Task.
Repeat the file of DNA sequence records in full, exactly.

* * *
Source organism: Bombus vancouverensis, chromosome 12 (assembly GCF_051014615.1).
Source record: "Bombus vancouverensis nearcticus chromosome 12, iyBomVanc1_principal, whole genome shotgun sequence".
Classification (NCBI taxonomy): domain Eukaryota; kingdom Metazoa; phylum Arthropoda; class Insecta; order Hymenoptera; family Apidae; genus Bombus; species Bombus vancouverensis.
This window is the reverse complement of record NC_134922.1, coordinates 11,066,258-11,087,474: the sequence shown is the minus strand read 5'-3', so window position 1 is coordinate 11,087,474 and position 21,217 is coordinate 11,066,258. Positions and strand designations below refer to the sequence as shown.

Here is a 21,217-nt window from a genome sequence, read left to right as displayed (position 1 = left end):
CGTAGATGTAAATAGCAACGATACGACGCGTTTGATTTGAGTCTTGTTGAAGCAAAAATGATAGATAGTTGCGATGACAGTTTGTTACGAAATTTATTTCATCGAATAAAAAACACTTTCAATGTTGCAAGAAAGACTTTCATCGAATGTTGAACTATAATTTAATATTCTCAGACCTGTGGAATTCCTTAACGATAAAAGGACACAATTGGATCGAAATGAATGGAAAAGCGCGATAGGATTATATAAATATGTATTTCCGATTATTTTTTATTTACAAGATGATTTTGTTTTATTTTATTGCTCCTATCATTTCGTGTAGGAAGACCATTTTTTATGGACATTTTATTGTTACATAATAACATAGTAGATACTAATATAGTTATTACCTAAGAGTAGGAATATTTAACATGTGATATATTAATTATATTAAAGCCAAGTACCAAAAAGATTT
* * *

Source organism: Bombus vancouverensis, chromosome 12 (assembly GCF_051014615.1).
Source record: "Bombus vancouverensis nearcticus chromosome 12, iyBomVanc1_principal, whole genome shotgun sequence".
Classification (NCBI taxonomy): domain Eukaryota; kingdom Metazoa; phylum Arthropoda; class Insecta; order Hymenoptera; family Apidae; genus Bombus; species Bombus vancouverensis.
This window is the reverse complement of record NC_134922.1, coordinates 11,066,258-11,087,474: the sequence shown is the minus strand read 5'-3', so window position 1 is coordinate 11,087,474 and position 21,217 is coordinate 11,066,258. Positions and strand designations below refer to the sequence as shown.

Here is a 21,217-nt window from a genome sequence, read left to right as displayed (position 1 = left end):
CGTAGATGTAAATAGCAACGATACGACGCGTTTGATTTGAGTCTTGTTGAAGCAAAAATGATAGATAGTTGCGATGACAGTTTGTTACGAAATTTATTTCATCGAATAAAAAACACTTTCAATGTTGCAAGAAAGACTTTCATCGAATGTTGAACTATAATTTAATATTCTCAGACCTGTGGAATTCCTTAACGATAAAAGGACACAATTGGATCGAAATGAATGGAAAAGCGCGATAGGATTATATAAATATGTATTTCCGATTATTTTTTATTTACAAGATGATTTTGTTTTATTTTATTGCTCCTATCATTTCGTGTAGGAAGACCATTTTTTATGGACATTTTATTGTTACATAATAACATAGTAGATACTAATATAGTTATTACCTAAGAGTAGGAATATTTAACATGTGATATATTAATTATATTAAAGCCAAGTACCAAAAAGATTT